Foreclosures Loom Large For Middle Class New data out this week show that foreclosures keep rising despite government efforts to prevent them. Foreclosure filings in July were up 32 percent from a year ago. As the crisis expands, it's dragging down more middle-class Americans, like a family in Springfield, Mass.
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Foreclosures Loom Large For Middle Class

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Foreclosures Loom Large For Middle Class

Foreclosures Loom Large For Middle Class

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From NPR News, this is ALL THINGS CONSIDERED, and I'm Melissa Block in Washington.


I'm Madeleine Brand in California. Foreclosures keep rising, even as the government tries to prevent them. That's according to new data this week from RealtyTrac. As the crisis expands, it's dragging down more middleclass Americans. Many of them are homeowners who've been paying their mortgages on time for years. NPR's Chris Arnold has the story.

CHRIS ARNOLD: Ronald Crochetiere is scraping the grill at his corner diner and sandwich shop in Springfield, Massachusetts.

Mr. RONALD CROCHETIERE (Diner Owner): Thanks, Brenda. I'll see you tomorrow morning.

BRENDA: All righty.

ARNOLD: So you scrub down your own grill here every day, huh?

Mr. CROCHETIERE: Yeah, you know, I'm one of those little guys on the corner. You know, I've been here for just over 17 years.

ARNOLD: But with the recession, business has been much slower.

Mr. CROCHETIERE: All fall and all winter and early spring, I just, you know, it was going down, down, down, usually when it should have been busy, busy, busy. I mean, it's not as though I'm not able to turn a small profit. The problem is, is that it's kind of a small profit compared to, you know, what I've seen in the past.

ARNOLD: Crochetiere says he's taking home about $1,000 a month less. On top of that, his wife hurt her back and has had to cut back on her hours. She's a nurse. And for the first time in 21 years of marriage, the couple is having trouble paying their bills, and suddenly can't afford their mortgage. A lot of other long-time responsible homeowners are in the same boat.

Is that sort of a changing nature of the foreclosure crisis?

Ms. MICHELLE JONES (Vice President, Consumer Credit Counseling Service): That really is a change that we've seen.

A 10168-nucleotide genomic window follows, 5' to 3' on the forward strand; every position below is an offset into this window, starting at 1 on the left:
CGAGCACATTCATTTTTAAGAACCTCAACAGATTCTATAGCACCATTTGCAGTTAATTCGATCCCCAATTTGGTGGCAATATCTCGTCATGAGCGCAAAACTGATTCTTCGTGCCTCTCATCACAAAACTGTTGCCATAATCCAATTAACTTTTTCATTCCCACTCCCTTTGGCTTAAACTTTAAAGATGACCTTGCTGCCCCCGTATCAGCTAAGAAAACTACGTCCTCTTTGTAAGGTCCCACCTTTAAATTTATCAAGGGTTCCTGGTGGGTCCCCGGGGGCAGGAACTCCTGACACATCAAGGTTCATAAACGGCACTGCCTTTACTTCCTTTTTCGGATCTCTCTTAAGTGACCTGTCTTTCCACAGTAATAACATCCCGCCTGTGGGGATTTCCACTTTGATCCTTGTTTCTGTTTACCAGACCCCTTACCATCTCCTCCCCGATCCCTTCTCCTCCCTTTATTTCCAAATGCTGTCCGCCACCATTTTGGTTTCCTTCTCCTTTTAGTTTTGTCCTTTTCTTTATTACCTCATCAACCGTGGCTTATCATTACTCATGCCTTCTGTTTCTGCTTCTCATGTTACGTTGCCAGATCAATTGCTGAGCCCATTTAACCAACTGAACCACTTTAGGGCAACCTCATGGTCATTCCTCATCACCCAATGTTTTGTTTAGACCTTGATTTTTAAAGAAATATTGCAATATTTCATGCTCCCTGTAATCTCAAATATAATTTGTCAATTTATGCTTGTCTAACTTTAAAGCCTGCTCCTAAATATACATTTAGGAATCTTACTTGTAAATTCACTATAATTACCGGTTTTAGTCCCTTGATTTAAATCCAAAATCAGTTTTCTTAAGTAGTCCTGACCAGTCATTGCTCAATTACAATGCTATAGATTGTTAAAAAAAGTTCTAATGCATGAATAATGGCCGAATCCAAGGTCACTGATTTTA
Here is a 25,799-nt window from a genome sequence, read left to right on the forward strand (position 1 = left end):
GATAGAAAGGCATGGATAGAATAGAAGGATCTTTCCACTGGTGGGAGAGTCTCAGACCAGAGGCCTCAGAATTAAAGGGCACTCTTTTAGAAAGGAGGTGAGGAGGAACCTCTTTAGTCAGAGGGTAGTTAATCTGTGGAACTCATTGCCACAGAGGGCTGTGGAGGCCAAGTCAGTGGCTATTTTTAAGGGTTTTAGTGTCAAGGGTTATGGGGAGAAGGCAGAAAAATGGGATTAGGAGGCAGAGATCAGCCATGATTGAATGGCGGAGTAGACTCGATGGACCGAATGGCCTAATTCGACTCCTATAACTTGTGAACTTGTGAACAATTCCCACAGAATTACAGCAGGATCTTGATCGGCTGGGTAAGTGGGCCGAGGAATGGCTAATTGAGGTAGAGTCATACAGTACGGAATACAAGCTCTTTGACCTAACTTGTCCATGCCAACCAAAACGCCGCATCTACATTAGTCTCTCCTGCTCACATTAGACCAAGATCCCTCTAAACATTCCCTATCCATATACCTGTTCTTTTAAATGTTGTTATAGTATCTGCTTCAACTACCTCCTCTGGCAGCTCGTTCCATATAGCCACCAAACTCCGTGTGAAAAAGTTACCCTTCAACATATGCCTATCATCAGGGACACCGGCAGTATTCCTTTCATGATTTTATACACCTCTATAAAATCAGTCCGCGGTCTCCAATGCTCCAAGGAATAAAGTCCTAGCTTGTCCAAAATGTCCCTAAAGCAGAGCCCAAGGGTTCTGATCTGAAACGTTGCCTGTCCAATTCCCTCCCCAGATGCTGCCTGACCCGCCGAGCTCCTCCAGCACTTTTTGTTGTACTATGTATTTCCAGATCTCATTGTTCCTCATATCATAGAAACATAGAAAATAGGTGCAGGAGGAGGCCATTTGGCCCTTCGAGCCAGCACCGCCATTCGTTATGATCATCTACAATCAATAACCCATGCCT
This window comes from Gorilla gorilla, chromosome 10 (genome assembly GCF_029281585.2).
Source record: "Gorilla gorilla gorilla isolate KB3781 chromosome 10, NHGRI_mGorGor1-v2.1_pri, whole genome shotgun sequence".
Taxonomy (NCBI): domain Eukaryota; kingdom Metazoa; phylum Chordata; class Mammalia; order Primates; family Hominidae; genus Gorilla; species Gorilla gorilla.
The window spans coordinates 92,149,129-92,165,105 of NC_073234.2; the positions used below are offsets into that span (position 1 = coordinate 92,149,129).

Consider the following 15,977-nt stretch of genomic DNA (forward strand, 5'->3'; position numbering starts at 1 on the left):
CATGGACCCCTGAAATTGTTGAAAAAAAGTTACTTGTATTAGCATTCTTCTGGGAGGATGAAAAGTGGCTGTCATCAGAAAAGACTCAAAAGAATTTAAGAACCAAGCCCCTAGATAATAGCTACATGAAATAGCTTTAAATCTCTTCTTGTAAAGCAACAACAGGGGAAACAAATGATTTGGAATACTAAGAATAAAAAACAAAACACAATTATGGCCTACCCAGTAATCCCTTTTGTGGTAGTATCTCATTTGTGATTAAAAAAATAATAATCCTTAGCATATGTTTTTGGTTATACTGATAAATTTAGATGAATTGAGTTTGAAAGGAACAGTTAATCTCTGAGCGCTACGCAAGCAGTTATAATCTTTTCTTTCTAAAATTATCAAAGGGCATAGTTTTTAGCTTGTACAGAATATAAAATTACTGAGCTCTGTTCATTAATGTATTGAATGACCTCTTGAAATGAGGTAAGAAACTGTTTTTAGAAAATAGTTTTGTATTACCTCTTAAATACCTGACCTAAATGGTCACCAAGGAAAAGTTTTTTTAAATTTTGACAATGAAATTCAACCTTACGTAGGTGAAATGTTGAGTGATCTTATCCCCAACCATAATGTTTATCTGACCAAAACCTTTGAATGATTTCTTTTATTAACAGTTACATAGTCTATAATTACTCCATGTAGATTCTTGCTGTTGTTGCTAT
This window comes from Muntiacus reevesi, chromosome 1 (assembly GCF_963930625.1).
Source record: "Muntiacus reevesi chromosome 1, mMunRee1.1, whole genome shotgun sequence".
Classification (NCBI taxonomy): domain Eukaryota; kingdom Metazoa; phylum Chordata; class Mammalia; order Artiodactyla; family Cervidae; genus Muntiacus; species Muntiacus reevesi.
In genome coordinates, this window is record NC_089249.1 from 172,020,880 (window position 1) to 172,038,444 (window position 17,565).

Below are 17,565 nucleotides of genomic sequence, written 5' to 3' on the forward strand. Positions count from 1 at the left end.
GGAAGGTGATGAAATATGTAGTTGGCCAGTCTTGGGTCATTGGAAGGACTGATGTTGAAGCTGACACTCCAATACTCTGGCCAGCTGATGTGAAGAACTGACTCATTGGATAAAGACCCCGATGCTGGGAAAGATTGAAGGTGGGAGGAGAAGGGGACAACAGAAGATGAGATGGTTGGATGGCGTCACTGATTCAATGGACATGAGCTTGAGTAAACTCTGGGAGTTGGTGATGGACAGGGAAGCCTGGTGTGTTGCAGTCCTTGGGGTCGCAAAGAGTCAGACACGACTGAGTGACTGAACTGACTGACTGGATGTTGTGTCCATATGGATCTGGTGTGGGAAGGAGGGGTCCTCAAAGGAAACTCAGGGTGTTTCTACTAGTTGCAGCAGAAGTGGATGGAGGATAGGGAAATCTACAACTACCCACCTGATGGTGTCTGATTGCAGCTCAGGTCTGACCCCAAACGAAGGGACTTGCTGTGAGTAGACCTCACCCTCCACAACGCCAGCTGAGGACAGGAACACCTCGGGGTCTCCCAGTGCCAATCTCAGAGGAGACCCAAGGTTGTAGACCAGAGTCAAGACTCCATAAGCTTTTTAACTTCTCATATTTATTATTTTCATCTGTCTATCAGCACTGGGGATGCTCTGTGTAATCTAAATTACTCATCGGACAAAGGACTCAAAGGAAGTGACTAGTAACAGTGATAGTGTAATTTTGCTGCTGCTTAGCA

ARNOLD: We called up Michelle Jones, a vice president of Consumer Credit Counseling Service, which works with homeowners around the country.

Ms. JONES: We are talking with more clients who have never had serious financial difficulty before in their life. They've always held a job. They've always paid their bills on time.

ARNOLD: Jones says there used to be a whole bunch of reasons that people were facing foreclosure: divorce, costly medical expenses. Of course, many had gotten into high-interest subprime loans that they really never could afford in the first place.

Ms. JONES: And just plain old-fashioned overspending or a lack of education about budgeting. Those were often just as frequently the culprit, and not anymore.

ARNOLD: Jones says in June of this year, the agency tracked the people that were facing foreclosure and calling to ask for help.

Ms. JONES: Seventy-two percent said that they were in the situation due to a reduction in income or a loss of employment. And that's huge.

ARNOLD: Back in Springfield, Ron Crochetiere's two kids are splashing around in a big inflatable kiddy pool in the backyard. Six-year-old Christina and five-year-old Mason definitely are not shy about showing off their pool skills.

Ms. CHRISTINA CROCHETIERE: I jumped right in the middle of the pool. It was really hard, and I don't even hurt myself.

(Soundbite of splashing)

ARNOLD: Sandi Crochetiere, Ron's wife, loves the house. It's not a mansion. It's a raised ranch worth about $200,000, though they owe about 250 on it. Since they're upside down like that - owing more than it's worth - some people say they should just walk away from the house. But they've been here 12 years, and the couple says they want to pay what they owe, and they just don't want to leave.

Ms. SANDI CROCHETIERE: I mean, we've worked hard for everything that we have, and I grew up on welfare. I was the youngest of 10 children. We built this house. I mean, this is what we've always planned on.

ARNOLD: Their biggest problem right now is a large home equity loan. The Crochetieres used to be able to afford it, but the interest rate is at 11 percent. Ron's been trying to get a mortgage modification to get that interest rate lowered. A lot of economists say for a lender, doing that to avoid a costly foreclosure is a good business decision. The Obama administration is pushing a program to encourage lenders to do that more.

Mr. MARK ZANDI (Chief Economist, Moody's Well, for that person, the president's mod plan is perfect. It'll work for him because he wants to stay in that home.

ARNOLD: Mark Zandi is the chief economist at Moody's He thinks that preventing foreclosures is crucial, and he worries that the president's plan doesn't go far enough. He'd like people to get more incentive to stay in their homes by getting the size of their loan reduced. The president's plan lowers people's payments, but it often still leaves them owing a lot more than their house is even worth.

Mr. ZANDI: There are a lot more folks who think that that just doesn't make any sense, and they're just not going to do it.

ARNOLD: The Crochetieres' lender, a company called Green Tree, says it is considering a loan modification for the couple, though a recent report from the Treasury Department shows that Green Tree has so far only modified only four percent of its problem loans through the president's plan.

Chris Arnold, NPR News, Boston.

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